How to add tolerance to Timers in Swift?

Tolerance indicates the amount of time after the scheduled fire date, the timer may get fired. The timer may get fired at any time between the scheduled fire date and scheduled fire date + tolerance. Providing a tolerance value will enhance the system responsiveness and increased power savings. Adding tolerance to Swift timers neither cause timer to fire early nor it will allow timer to drift.The system may also add additional delay to timers even if tolerance property is set.

 

Example code snippet using Swift playground.

 

 

 

 

 

How to use userInfo parameter in Swift Timers?

userInfo parameter in Timers can be used to send additional information about the context in which the timer is used. The information sent is in the form of dictionary as key-value pair and it can be extracted in the selector method that gets executed once the timer gets fired.

Example code snippet from Playground :

Non-repeating timer in Swift

Creating a non-repeating timer is simple with the following code:

  • timerInterval denotes the number of seconds between the firings of timer.
  • target denotes the object to which send a message specified by selector.
  • selector denotes the message to sent to the target after the timer gets fired.
  • UserInfo can be used to send additional information about timer event in a dictionary format.
  • repeats denotes whether a timer is repeating or non-repeating. If it is set to true, the timer reschedules itself after getting fired automatically until it is manually invalidated and if it is set to false, the timer fires once and gets invalidated automatically.

Repeating Timer in Swift

Creating a repeating timer is simple with the following code.

  • timerInterval denotes the number of seconds between the firings of timer.
  • target denotes the object to which send a message specified by selector.
  • selector denotes the message to sent to the target after the timer gets fired.
  • UserInfo can be used to send additional information about timer event in a dictionary format.
  • repeats denotes whether a timer is repeating or non-repeating. If it is set to true, the timer reschedules itself after getting fired automatically until it is manually invalidated and if it is set to false, the timer fires once and gets invalidated automatically.

 

Timer Class in Swift

Swift provides a Timer class which provides a timer that fires after certain time has elapsed sending a specified message to the target object. Timer is not a real time mechanism. They work in conjunction with runloops. The actual time at which the timer fires can be  significantly later. Timers can be repeating and non-repeating.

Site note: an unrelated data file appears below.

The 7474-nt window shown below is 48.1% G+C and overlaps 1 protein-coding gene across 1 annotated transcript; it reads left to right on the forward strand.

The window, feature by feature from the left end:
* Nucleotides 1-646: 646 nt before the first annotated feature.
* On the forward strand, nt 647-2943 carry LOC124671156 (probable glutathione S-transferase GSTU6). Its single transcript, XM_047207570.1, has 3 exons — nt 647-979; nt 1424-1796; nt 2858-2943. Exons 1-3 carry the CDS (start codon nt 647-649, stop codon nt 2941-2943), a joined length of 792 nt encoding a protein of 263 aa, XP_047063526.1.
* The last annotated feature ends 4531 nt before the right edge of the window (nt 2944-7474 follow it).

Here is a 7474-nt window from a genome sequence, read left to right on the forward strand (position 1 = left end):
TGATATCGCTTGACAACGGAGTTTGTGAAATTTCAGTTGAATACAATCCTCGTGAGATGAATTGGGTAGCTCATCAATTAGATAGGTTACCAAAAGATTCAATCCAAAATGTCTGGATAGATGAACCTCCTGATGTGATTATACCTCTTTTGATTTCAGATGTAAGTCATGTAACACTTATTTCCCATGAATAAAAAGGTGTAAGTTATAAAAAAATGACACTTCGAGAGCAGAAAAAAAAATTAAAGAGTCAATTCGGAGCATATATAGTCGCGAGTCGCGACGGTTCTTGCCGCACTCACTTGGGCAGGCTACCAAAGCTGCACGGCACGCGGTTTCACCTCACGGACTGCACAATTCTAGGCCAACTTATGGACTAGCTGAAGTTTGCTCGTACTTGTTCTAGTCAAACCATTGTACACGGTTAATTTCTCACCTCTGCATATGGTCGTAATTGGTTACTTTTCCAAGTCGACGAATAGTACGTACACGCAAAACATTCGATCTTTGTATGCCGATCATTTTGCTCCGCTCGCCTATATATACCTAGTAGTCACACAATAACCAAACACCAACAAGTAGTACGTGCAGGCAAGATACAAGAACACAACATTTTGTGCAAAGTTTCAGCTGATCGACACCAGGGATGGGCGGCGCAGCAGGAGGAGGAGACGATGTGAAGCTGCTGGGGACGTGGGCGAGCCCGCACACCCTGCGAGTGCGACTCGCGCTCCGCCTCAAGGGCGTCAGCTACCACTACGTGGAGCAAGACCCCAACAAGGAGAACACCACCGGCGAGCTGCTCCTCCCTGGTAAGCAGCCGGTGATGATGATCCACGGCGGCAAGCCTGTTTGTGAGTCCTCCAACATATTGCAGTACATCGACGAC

How to programatically create a activity indicator in iOS using Swift?

The following code creates a activity indicator programatically.

 

What do you mean by a literal value ?

literal value is a value that appears directly in the source code. When we specify a literal value for a constant or variable, Swift compiler can automatically detect the type of constant or variable.

 

How to automatically return focus to the cell at last focused indexpath in collectionView?

remembersLastFocusedIndexPath

The above boolean property when set to true allows as to return focus to the last collection view cell which was focused before the focus left the collection view. When focus returns to the collection view, the last focused collection view cell will automatically gain focus. By default, this property is set to false.

 

How to automatically return focus to the cell at last focused indexpath in tableView?

remembersLastFocusedIndexPath 

The above boolean property when set to true allows the focus to return to the tableview cell which was focused before the focus left the tableview. When the focus returns to the tableview, the last focused indexpath of the tableview cell will automatically gain focus. By default, this property is set to false.

 

Swift: How ARC works?

Whenever we create a new class instance, ARC allocates a chunk of memory to store information about that Class instance. The information stored includes the type of the instance and stored properties associated with that instance. When the instance is no longer needed, ARC frees up the memory so that it can be used for other purposes. ARC keeps track of all the variables, constants and properties which refer to that particular class instance. ARC will not deallocate an instance as long as any one active reference to that instance exists.